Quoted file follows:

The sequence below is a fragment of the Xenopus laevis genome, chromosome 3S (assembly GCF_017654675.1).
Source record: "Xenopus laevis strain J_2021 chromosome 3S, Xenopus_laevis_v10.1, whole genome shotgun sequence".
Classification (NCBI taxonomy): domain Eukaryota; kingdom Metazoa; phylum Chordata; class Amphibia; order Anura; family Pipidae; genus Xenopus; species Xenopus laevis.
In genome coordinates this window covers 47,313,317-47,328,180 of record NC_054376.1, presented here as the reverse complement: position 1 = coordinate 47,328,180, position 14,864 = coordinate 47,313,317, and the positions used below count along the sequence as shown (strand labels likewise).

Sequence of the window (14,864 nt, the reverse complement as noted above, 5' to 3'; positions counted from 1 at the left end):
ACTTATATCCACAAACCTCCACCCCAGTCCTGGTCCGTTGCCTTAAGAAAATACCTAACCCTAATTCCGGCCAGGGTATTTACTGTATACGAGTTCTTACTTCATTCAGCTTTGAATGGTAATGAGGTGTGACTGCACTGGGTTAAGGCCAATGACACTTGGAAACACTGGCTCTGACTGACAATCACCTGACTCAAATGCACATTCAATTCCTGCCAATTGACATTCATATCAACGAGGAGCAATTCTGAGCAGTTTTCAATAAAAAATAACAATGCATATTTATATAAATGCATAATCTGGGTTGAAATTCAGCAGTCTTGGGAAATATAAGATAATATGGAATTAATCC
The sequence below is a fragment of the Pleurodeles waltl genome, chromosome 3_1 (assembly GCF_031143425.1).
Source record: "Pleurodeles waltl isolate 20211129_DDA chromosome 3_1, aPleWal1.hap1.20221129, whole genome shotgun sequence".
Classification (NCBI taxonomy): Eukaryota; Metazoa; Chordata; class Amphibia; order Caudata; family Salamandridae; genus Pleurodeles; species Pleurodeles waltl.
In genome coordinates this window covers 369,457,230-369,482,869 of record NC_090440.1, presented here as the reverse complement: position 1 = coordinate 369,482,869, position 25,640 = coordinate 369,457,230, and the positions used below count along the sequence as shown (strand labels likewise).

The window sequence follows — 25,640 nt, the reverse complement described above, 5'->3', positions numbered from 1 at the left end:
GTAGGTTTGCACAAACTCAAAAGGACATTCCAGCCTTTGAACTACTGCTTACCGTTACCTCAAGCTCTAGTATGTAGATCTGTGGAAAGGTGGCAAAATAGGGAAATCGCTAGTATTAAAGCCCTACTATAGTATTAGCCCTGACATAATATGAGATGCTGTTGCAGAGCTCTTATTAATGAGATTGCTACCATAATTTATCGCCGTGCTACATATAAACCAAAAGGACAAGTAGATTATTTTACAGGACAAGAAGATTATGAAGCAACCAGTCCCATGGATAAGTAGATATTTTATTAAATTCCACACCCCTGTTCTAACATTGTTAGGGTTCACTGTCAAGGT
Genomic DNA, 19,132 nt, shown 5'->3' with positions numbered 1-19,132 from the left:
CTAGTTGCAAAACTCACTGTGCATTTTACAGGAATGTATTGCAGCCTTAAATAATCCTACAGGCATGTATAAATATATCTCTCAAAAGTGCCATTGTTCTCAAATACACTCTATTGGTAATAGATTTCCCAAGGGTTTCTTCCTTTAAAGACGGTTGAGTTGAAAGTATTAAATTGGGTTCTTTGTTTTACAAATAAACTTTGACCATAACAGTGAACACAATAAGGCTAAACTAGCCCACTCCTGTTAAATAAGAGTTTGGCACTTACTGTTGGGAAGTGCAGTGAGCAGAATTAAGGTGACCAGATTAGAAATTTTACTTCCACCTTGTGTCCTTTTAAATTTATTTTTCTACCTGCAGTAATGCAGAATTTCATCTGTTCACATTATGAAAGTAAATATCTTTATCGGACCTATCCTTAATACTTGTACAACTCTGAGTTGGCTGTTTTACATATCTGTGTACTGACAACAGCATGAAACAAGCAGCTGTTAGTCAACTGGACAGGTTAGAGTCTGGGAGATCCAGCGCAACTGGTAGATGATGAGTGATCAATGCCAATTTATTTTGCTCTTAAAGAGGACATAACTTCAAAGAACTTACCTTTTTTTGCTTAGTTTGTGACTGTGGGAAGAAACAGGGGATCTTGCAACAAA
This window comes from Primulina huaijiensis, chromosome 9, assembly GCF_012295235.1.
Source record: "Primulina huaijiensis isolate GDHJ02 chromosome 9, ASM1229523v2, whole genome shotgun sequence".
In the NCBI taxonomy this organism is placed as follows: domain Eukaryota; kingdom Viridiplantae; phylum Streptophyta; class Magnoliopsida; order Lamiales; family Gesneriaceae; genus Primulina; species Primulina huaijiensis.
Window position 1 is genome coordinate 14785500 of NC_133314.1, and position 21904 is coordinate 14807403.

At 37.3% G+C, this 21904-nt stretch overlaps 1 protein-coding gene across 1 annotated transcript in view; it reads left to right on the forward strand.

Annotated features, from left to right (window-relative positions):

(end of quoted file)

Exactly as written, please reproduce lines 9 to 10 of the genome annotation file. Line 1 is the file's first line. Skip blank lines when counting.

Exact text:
Classification (NCBI taxonomy): Eukaryota; Metazoa; Chordata; class Amphibia; order Caudata; family Salamandridae; genus Pleurodeles; species Pleurodeles waltl.
In genome coordinates this window covers 369,457,230-369,482,869 of record NC_090440.1, presented here as the reverse complement: position 1 = coordinate 369,482,869, position 25,640 = coordinate 369,457,230, and the positions used below count along the sequence as shown (strand labels likewise).